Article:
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scientific methods of thought, illustrated even with the aid of such books as Jevons's "Principles of Science," can do much to enable the young theologian to sufficiently appreciate the attitude of scientific men. Laboratory work will only enable a man to perceive the true scope and limit of science. This laboratory work cannot be undertaken by the young divinity student unless he takes it during a college course, as it is possible to do at Harvard University. An extended scientific training appears to be an impossibility for a young minister; and the most successful sermons seem to the writer, who is both a member of a church and a lover of science, to be those in which argument and logic are laid aside, and simple faith and enthusiasm take their place. A minister cannot expect to meet a scientific man on his own ground, in regard to the scope and bearing of his studies. By his eloquence in denunciation of scientific radicalism he can only hope to carry with him those who are ignorant, and who cling to old traditions. With his present preliminary education a minister cannot influence deep thinkers by any wealth of argument which he may possess. He can only hope to do this by the great power of touching human sympathies which the Bible gives him; by dwelling on the joys and sorrows of man's strange and brief career, and by picturing that hereafter of purity which, we venture to say, no man, even the most short-sighted scientific materialist, ever despairs of.



FEW things in the history of science are more interesting than the examples it affords of men devoting themselves with passionate assiduity and untiring persistence to researches which the investigator himself can neither turn to account nor are to be of any ultimate use, and which the public regards as in the last degree frivolous and futile, but the value of which is ultimately and abundantly justified. A man works like a martyr at some obscure and unknown subject, is laughed at and commiserated by his contemporaries, dies, and drops out of memory, until in after-times, in the turns of thought, his results are suddenly invested with a grand interest, and become a passport to their author's immortality. Something like this was the fortune of the subject of the present sketch; he worked in a field which nobody thought of the slightest moment, but he has linked his name forever with one of the most brilliant discoveries of this century.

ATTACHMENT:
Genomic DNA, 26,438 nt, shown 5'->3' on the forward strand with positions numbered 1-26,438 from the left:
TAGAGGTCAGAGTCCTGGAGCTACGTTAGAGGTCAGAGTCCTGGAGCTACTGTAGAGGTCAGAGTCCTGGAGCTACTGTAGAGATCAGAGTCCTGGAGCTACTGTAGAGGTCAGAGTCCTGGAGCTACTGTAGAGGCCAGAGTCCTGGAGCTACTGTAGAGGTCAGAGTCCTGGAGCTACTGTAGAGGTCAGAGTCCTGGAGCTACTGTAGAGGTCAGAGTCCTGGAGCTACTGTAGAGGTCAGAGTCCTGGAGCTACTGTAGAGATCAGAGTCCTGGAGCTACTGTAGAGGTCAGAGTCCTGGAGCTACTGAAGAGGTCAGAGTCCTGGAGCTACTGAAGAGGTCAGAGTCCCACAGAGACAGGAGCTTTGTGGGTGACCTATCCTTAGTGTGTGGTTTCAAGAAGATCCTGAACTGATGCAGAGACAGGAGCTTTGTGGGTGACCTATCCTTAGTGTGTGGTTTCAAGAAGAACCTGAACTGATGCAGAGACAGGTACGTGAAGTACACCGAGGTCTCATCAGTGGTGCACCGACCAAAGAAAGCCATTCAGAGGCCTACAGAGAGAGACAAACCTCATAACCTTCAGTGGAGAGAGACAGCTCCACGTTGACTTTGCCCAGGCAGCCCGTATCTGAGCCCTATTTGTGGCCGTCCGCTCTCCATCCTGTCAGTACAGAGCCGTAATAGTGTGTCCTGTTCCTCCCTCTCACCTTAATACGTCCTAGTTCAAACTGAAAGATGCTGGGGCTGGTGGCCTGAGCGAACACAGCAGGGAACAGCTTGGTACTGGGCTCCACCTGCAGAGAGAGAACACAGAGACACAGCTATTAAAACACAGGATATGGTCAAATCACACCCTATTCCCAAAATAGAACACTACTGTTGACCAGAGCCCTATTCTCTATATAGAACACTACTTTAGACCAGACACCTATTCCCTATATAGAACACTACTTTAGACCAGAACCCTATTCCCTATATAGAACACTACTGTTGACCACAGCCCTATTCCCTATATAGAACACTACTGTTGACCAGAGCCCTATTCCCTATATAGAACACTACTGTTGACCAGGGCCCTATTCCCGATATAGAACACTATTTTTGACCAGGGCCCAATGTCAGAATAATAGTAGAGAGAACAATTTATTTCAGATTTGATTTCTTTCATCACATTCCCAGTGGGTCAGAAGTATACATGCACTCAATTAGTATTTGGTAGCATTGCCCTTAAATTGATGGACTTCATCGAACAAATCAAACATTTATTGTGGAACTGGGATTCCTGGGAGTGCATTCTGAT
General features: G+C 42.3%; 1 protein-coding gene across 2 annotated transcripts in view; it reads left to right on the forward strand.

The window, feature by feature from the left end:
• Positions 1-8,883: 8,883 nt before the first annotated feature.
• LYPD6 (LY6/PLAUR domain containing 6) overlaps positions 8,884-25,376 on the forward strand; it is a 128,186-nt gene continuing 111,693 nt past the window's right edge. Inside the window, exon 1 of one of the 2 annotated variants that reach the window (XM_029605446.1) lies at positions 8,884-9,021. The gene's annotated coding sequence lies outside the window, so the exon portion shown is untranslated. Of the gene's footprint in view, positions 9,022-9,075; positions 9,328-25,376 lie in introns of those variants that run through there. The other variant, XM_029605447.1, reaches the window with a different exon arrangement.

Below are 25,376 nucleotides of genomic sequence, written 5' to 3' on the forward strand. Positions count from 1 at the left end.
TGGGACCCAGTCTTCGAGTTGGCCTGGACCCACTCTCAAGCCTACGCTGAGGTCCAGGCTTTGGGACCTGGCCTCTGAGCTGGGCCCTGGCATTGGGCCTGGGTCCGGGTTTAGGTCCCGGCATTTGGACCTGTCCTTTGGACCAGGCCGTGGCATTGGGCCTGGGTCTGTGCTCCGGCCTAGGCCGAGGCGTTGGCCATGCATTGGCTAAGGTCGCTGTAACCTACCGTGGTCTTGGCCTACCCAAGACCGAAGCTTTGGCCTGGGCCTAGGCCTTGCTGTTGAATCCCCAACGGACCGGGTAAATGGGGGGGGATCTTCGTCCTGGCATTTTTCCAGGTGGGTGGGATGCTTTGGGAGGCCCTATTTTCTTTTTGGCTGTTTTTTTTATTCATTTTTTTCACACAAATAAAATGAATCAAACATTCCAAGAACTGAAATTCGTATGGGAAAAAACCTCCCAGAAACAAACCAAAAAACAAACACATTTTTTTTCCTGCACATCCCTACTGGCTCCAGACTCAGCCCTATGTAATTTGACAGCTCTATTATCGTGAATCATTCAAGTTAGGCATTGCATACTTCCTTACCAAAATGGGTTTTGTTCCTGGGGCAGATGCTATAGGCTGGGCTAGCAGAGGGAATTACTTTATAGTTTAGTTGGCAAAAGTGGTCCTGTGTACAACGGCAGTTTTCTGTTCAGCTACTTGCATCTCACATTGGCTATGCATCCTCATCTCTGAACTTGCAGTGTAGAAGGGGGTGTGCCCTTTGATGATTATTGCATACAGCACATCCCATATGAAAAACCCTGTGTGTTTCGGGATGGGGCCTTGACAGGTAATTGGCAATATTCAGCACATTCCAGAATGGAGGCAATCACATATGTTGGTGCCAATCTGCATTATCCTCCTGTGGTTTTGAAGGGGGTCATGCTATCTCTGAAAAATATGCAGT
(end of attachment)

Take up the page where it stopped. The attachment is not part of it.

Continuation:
Joseph von Fraunhofer was born in Straubing, Bavaria, March 6, 1787, of humble parents, and was left an orphan in 1799, at the age

  1. Pronounced Frown'-ho-fer.